And yet the California missions, the first European settlements in the state, have a way of getting under the skin of even a kid. My fourth-grade teacher had clearly spotted something in me that I had no idea was there, and as I grew older and traveled California on my own, I made wide detours to visit missions that were new to me. Though I've now seen them all, I still brake for missions during trips around the state, taking an hour to wander among musty displays of rough-hewn furniture and faded brocade vestments, to breathe the sadness of a cemetery containing thousands of Indian graves, and to sit silently in a church where flickering votives illuminate wooden saints and a smell of old incense hangs in the air. And in what may be the surest sign that I do indeed love the missions, a favorite—one that has drawn me back at least a dozen times over the years—now weighs heavy on my heart.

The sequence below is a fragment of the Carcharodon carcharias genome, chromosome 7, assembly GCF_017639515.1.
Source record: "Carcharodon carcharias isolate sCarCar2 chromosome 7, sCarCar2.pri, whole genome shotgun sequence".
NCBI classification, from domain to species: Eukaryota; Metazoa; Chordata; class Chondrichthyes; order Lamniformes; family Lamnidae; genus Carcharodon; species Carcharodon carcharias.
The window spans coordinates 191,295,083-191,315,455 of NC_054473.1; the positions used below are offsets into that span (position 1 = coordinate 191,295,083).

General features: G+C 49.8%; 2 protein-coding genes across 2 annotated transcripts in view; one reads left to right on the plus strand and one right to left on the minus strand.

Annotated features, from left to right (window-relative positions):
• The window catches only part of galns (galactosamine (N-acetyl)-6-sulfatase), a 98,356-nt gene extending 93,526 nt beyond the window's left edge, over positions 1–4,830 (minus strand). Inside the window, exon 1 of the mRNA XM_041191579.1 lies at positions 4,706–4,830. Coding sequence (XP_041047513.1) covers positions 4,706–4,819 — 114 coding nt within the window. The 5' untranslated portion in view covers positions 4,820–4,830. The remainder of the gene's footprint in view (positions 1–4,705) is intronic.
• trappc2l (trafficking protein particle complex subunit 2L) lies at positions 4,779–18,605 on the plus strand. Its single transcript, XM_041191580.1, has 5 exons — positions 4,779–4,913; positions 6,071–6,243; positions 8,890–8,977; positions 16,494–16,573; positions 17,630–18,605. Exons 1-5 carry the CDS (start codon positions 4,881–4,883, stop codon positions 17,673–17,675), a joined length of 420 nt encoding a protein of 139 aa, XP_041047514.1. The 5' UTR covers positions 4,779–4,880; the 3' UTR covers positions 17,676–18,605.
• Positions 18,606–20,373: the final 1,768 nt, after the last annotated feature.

San Miguel Arcángel may not be the largest or most beautiful of the California missions, but it is among the most evocative. Founded more than 200 years ago by Spanish friars, it lies midway between Los Angeles and San Francisco in the rural hardscrabble town of San Miguel, where Main Street flyers promise a buen ambiente de trabajo—a good work atmosphere—for those willing to labor in local vineyards for $8 an hour, 10 hours a day, six days a week.